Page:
Al Franken? I think what he did was juvenile and it certainly was inappropriate to do to a woman who was passed out and simply looking for a movie role. But was this an example of depraved sexual harassment? I’m reluctant to say yes. I’m speaking as someone who is ideologically opposed to Franken and I’m saying no. Franken, for his political faults, has always come across to me as a man devoted to his wife and kids who also has a twisted sense of humor. I don’t personally believe he was out to harm women for his own sexual gratification. I’m a Republican who’s saying this.
What we have to look for is whether the offender was in a position of power over the victim and whether there were consequences for her refusing to consent to any sexual acts. Where those conditions existed, we have to determine whether or not it merits the destruction of the offender. In the world of comedy as it existed ten years ago, I don’t think it’s fair to judge today’s ultra highly-sensitive standards against that time’s. I just don’t. Sorry if that upsets you. I just think that the definition of “quid pro quo sexual harassment” has been stretched to the limit and it’s going to get out of hand if we don’t clarify it now.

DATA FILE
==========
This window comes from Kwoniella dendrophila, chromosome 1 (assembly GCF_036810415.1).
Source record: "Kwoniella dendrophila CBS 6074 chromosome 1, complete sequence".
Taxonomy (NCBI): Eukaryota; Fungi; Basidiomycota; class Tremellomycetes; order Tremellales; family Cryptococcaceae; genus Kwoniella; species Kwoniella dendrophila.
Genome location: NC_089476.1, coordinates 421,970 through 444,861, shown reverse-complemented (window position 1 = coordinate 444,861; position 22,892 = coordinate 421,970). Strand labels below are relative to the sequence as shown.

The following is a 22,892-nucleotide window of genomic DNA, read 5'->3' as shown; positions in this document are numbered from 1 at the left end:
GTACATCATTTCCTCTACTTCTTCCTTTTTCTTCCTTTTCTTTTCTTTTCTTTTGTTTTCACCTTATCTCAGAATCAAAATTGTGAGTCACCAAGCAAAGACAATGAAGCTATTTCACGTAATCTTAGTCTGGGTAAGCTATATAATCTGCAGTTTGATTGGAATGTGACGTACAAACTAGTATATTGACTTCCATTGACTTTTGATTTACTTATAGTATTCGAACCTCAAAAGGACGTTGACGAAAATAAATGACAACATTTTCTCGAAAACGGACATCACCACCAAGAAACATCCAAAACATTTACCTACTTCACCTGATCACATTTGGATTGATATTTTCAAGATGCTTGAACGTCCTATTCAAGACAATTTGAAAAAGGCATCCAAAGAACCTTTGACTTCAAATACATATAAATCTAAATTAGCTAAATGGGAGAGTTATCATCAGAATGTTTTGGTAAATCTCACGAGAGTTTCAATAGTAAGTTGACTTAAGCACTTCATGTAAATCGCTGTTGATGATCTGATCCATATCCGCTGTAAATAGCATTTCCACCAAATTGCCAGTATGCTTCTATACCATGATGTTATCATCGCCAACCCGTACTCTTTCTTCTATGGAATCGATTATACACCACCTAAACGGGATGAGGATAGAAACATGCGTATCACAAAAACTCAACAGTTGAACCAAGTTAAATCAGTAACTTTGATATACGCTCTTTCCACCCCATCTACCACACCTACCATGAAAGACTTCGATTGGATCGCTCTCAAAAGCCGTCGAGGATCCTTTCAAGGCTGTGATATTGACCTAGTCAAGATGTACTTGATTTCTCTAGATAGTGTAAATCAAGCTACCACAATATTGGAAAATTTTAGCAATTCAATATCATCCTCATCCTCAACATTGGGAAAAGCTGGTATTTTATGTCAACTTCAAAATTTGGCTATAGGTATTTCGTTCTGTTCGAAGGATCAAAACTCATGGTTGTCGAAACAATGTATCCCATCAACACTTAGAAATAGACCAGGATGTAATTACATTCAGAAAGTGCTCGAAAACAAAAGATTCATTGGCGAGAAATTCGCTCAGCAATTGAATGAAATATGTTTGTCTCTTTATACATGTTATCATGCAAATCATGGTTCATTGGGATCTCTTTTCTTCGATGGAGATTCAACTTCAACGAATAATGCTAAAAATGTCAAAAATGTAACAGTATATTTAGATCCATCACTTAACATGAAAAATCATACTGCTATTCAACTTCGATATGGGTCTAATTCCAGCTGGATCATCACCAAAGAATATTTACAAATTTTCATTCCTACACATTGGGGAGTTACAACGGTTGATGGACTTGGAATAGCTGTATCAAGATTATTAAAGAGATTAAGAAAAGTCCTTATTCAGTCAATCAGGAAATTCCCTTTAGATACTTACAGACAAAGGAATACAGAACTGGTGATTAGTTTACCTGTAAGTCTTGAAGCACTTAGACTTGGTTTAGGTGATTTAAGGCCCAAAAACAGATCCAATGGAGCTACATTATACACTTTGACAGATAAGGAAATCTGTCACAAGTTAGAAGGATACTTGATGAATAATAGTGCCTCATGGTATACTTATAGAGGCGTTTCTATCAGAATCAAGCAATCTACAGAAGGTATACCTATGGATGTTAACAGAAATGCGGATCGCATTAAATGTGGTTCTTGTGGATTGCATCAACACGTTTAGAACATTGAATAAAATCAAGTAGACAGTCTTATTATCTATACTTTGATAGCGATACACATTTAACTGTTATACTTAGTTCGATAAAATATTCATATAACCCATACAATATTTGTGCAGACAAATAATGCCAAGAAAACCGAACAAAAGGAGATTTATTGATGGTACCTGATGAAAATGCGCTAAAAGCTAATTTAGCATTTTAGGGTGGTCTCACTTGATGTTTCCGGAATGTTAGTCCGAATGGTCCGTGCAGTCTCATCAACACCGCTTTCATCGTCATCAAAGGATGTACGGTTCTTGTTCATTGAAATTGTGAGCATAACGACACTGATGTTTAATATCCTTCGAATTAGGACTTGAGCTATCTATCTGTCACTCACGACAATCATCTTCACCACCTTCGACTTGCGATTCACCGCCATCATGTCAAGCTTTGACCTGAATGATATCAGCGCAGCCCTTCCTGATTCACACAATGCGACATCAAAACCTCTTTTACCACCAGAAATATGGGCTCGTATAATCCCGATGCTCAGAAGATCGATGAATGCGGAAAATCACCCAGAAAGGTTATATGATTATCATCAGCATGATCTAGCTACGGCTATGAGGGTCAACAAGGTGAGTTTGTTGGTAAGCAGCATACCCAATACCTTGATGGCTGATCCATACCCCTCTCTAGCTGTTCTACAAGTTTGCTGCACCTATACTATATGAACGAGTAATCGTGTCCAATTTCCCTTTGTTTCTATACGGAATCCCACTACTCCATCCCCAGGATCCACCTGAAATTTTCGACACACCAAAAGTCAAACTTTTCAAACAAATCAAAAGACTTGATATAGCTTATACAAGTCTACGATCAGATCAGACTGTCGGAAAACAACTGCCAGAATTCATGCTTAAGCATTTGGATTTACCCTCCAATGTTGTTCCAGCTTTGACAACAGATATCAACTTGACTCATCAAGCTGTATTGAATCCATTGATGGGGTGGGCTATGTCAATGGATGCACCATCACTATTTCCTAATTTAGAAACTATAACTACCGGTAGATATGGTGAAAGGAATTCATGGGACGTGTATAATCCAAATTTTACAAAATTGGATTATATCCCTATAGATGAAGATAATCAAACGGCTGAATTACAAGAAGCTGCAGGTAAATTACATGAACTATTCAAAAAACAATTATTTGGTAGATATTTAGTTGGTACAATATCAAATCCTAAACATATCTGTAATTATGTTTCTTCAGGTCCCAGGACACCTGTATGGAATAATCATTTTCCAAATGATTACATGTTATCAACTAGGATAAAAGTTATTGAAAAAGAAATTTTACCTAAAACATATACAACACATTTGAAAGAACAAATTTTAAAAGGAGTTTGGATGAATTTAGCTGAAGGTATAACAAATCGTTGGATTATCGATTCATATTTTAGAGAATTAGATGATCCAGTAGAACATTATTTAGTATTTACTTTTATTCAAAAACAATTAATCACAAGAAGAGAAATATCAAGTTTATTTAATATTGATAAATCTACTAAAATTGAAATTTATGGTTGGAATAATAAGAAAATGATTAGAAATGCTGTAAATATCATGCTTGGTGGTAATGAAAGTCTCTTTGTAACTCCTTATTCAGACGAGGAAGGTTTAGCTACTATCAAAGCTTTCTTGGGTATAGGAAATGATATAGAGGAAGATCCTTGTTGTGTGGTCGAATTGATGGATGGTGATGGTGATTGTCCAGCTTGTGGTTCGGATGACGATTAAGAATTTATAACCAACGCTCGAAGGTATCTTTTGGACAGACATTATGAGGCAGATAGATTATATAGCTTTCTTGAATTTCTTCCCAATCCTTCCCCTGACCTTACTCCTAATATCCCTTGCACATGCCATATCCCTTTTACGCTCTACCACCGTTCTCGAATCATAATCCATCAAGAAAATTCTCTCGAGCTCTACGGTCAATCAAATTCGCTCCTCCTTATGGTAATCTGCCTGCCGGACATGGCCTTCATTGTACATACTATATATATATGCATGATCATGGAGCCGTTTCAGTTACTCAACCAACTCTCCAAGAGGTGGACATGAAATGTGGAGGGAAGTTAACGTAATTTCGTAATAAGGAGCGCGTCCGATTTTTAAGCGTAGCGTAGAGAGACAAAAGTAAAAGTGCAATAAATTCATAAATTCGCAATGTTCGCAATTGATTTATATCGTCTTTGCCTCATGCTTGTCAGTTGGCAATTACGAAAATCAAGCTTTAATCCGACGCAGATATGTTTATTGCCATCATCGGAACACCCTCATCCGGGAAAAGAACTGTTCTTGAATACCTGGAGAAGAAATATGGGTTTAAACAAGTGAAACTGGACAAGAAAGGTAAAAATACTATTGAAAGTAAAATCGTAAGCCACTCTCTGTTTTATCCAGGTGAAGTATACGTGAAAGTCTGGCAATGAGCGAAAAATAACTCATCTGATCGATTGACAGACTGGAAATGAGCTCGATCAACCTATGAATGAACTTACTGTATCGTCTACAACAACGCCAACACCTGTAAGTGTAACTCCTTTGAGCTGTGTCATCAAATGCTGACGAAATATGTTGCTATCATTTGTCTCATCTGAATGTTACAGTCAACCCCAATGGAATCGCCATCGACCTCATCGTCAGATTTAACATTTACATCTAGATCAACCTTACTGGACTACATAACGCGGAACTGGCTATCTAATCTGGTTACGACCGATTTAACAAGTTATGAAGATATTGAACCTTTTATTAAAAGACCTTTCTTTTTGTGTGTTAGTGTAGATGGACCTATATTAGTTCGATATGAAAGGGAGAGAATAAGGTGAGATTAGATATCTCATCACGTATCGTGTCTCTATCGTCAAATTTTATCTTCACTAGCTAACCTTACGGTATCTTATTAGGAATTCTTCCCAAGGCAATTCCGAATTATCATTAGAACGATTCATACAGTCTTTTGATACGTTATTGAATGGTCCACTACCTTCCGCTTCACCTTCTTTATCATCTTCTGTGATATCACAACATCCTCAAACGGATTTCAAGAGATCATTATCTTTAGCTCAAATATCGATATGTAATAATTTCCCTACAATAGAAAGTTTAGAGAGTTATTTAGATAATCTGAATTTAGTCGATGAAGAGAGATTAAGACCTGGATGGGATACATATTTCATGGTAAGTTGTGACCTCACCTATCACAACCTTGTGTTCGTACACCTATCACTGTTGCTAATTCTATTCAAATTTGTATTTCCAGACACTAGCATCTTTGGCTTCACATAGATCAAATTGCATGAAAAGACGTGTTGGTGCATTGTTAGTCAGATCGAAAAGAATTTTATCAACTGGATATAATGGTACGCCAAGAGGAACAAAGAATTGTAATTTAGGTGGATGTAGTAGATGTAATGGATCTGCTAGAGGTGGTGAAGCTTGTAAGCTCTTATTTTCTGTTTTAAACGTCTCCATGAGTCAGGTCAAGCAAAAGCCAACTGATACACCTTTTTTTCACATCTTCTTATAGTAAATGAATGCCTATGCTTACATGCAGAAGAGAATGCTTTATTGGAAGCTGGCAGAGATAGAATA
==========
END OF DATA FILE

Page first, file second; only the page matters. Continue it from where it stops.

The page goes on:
What do you say? Do we need to crucify Al Franken, Louis CK, and whoever else gets revealed as a sexual harasser over the next week? I don’t really understand what is to be gained from doing so, but I’d like to know what useful purpose is to be gained from burning men for every perceived sexual offense that they may have committed since the 1970’s regardless of whether or not he was in a position of power to influence that woman’s choices to coerce her to do something she didn’t want to do. Here’s your chance to make the argument.